One of my favorite changes happened when my friend @HANSHOTFIRST joined in, and we wrote the commit title “bad the shader”. Here, “bad” is used as a verb, since we pretty much rewrote the entire thing and it, uh, didn't work. The idea was to reduce the space it took up, and improve performance, by processing all three XYZ axes together. The original game does ray steps per-axis, meaning that first it does the X axis, then the Y, and finally the Z step. This seemed unnecessary to us at the time, but we clearly missed something, as you can see here:

A very buggily rendered Minecraft world

After a small hiatus, and porting the game to Linux on March 2021, I played a bit more with the graphical effects possible with raytracing:

A foggy forest scene with soft sunlight and shadows

I then introduced the first big size improvement: executable packing. gzexe is a tool which uses gzip compression (the same that was used to deliver this page to you!) to reduce the size of an executable. I also implemented usage of a Shader Minifier, whose job it is to automatically reduce the size of the shader code by removing comments, shortening variable names, and getting rid of unneeded newlines and spaces. The reason why this is so important to do with the shader is that, unlike C++ code which is compiled into the binary, OpenGL shaders must be stored as source code, and compiled by the GPU drivers at runtime. Therefore, any single character we can save in the shader code should translate directly to a byte saved toward our goal. So, how small did this get it? Well, an impressively small, QR-code fitting... 11314 bytes. Well, peck. That's four QR codes. We need to divide the size by four. How is that even possible?

C that? It's my sanity evaporating!

Yeah. I, uh, rewrote it in C. After a long break. In June of 2022, the game is born anew, this time more broken than ever. Once I got all the basic features in by August, I was left with a very functional game, which does everything I think defines Minecraft, in 4598 bytes. Woah. That's 1645 bytes over our limit, for a total size of just over 1.5 QR codes. Suddenly this looks feasible. By this time, the build process has picked up some dirty tricks. We're far from done, but there are already a few things that make me mildly uncomfortable. Let's go through the most egregious ones:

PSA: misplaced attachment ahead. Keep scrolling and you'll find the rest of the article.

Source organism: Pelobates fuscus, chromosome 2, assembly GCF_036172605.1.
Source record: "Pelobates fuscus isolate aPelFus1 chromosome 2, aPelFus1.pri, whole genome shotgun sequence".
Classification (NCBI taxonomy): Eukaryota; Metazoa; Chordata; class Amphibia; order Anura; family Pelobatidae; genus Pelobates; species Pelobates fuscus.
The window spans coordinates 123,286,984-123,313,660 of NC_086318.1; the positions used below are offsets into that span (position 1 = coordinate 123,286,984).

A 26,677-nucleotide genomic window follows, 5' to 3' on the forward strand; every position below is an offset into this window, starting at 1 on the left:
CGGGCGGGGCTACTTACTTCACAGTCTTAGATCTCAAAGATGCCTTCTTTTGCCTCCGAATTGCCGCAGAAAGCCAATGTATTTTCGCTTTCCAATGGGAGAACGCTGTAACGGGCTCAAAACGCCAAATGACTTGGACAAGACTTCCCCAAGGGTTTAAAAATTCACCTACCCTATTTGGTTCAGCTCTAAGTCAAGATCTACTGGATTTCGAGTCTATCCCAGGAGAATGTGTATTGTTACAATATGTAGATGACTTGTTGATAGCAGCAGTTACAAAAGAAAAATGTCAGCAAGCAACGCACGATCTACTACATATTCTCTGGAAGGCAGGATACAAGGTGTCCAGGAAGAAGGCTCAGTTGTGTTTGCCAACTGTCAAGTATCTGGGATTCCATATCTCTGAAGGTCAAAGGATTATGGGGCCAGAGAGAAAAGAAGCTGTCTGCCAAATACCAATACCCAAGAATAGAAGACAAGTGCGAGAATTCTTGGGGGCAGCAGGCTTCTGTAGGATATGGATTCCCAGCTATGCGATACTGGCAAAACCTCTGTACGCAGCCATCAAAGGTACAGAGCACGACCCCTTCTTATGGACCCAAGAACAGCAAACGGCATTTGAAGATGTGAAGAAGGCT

The C compiler we'll be using is called GCC. There's a few obvious flags we can pass to it to reduce the size of the output executable (the binary). We can remove the debug information with -s, and optimize the code for size rather than performance with -Os. However, there's one different argument. We all know the ubiquitous int main function, yes? The entry point to every C and C++ program? The first code that runs? I'm here to reveal to the world that we've been lied to: the real entry point is void _start, but Big Compiler doesn't want you to know. This is part of their great ploy to sell more argc and argv. In all seriousness, C programs actually start at, well, _start. This contains code to set up the stack, global variables, the values of argc and argv, and various parts of the C runtime. Because we don't need most of this, we can elect to just skip main and use _start in stead:

void _start() {
    // set up the stack
    asm volatile("sub $8, %rsp\n");

    // Minecraft goes here

    // exit
    asm volatile(".intel_syntax noprefix");
    asm volatile("push 231"); //exit_group
    asm volatile("pop rax");
    asm volatile("xor edi, edi");
    asm volatile("syscall");
    asm volatile(".att_syntax prefix");


Like gzexe, vondehi is a tool that allows shrinking a binary by decompressing it and then running it. It's a bit of very well-optimized assembly that can be prepended to any xzcat-compatible compressed executable, and will make it runnable on Linux. At this point, all semblance of cross-platform support is completely gone.


Another GNU tool, strip allows you to remove specific sections from a Linux executable (in the Executable Linker Format—ELF). It turns out that, even with -s passed to GCC, a lot of nonessential information is still kept in the form of ELF sections. We can use strip -R to get rid of them. I simply tried each one by one until the game would no longer run.

With all this, we're at 4598 bytes. Which is pretty great, but we have a whole journey ahead to get it below 2953. There's a few obvious shader code optimizations that can be made, such as shortening the names of uniforms (variables in the shader which can't be changed by the Shader Minifier), and putting everything in the shader's main function rather than using function calls. This makes up for a total of 42 bytes. Yikes. Where are we going to get the 1k+ savings we need? That's a great question, and it's going to take a year of hiatus to answer. I left Minecraft4k at 3786 bytes on September 2022 and focused on my first year at university.

The final run (sanity--)

It's September 2, 2023. University starts in less than two weeks. I have recently rediscovered MattKC's excellent snake game in a QR code. I'm reminded of Minecraft4k, and how close I was to the finish line. It's time for one last sprint.

Embracing the dark side

One big chunk of bytes lies in my calls to C standard library functions. sin, cos, fmodf, and friends. I had tried to get around this by implementing some of them myself, where it was smaller than just calling the libc function.

// TODO tune this, or use inline x86 ASM
static float my_sin(float x)
    float sine;

    float t = x;
    float sine = x;
    for (int a=1; a < TRIG_PRECISION; ++a)
        float mult = -x*x/((2*a+1)*(2*a));